Rasumovsky Archive

The Music Treasury for 6 May 2018 – The Hungarian String Quartet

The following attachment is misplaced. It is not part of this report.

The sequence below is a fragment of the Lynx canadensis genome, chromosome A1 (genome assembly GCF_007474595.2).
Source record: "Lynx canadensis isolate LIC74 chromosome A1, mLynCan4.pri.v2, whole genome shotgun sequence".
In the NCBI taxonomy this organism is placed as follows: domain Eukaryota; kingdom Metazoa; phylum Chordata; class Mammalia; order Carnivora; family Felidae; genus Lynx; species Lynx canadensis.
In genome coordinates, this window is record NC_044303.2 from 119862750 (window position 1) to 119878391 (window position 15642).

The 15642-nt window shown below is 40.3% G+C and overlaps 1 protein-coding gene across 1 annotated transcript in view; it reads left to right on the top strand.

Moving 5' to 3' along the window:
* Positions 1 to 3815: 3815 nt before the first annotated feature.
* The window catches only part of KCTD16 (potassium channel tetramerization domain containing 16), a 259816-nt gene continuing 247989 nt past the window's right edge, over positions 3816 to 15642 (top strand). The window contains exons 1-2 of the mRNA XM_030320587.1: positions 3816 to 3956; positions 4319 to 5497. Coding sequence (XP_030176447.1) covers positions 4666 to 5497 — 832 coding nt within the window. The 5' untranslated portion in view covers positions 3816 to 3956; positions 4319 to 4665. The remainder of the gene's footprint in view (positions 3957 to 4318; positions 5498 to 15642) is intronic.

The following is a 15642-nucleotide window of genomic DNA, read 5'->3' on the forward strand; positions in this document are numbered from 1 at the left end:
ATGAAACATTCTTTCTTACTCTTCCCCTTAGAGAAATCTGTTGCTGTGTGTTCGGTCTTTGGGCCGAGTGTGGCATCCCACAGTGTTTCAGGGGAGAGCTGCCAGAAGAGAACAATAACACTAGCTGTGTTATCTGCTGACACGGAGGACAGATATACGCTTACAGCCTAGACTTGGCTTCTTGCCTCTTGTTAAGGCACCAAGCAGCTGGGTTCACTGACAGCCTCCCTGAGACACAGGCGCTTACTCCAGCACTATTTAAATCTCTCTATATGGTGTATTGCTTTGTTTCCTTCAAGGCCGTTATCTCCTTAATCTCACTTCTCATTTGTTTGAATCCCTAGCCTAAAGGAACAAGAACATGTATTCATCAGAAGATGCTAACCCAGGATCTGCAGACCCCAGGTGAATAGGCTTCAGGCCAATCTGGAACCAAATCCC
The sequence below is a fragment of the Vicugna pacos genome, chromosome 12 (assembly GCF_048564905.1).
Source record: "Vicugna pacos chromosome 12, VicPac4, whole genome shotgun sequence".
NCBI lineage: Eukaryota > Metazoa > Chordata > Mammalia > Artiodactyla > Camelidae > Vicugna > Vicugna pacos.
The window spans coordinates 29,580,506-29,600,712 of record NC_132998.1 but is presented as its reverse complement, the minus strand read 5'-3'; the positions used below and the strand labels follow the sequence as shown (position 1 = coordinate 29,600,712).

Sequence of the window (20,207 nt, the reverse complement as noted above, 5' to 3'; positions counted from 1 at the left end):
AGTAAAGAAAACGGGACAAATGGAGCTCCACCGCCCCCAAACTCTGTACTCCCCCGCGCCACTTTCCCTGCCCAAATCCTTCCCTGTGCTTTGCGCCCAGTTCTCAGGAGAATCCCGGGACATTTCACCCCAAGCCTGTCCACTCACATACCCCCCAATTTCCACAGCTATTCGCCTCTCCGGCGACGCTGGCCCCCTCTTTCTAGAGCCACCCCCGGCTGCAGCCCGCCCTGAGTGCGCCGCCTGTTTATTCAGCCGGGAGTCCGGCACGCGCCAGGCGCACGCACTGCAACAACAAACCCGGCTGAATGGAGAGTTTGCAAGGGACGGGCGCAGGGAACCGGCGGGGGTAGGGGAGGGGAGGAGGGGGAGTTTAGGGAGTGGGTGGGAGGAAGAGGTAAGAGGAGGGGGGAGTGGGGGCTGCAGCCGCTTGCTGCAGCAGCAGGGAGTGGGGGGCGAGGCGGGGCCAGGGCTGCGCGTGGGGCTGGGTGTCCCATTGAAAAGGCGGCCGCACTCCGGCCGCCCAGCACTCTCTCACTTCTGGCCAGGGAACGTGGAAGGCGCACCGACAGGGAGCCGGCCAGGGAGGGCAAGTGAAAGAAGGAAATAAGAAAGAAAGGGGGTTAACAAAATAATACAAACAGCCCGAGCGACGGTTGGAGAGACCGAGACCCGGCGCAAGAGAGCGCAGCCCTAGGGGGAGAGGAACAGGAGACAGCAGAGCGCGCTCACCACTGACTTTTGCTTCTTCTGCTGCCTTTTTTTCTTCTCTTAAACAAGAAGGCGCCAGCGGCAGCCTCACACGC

The Hungarian String Quartet For a significant portion of the 20th century, the Hungarian Quartet was a defining voice for string quartet literature.  In addition to the quartets of the classical and romantic periods, they were involved with the new music of the time, presenting the premier performance of Béla Bartók’s String Quartet No. 5. The show, hosted by Dr Gary Lemco, can be heard in the Bay Area on radio station KZSU, as well throughout the Internet, at kzsu.stanford.edu, Sunday 6 April 2018 from 19:00 to 21:00, PDT. The show will feature works by Glazunov, Beethoven, Kodaly, and concludes with Schubert’s Death and the Maiden quartet. History of the Hungarian String Quartet The Hungarian String Quartet (founded 1935; disbanded 1972) was originally brought together with Sándor Végh (a pupil of Jenő Hubay and Zoltán Kodály at Budapest Academy) as the first violin, but achieved a balanced footing in 1937 when the virtuoso violinist Zoltán Székely (graduate of the same Academy, along with the Quartet’s violist, Dénes Koromzay (1913–2001) was recruited. At that point Sándor Végh moved to the second violin desk, and in 1940 he left to found the Végh Quartet. He was replaced by the Russian, Alexandre Moszkowsky. […]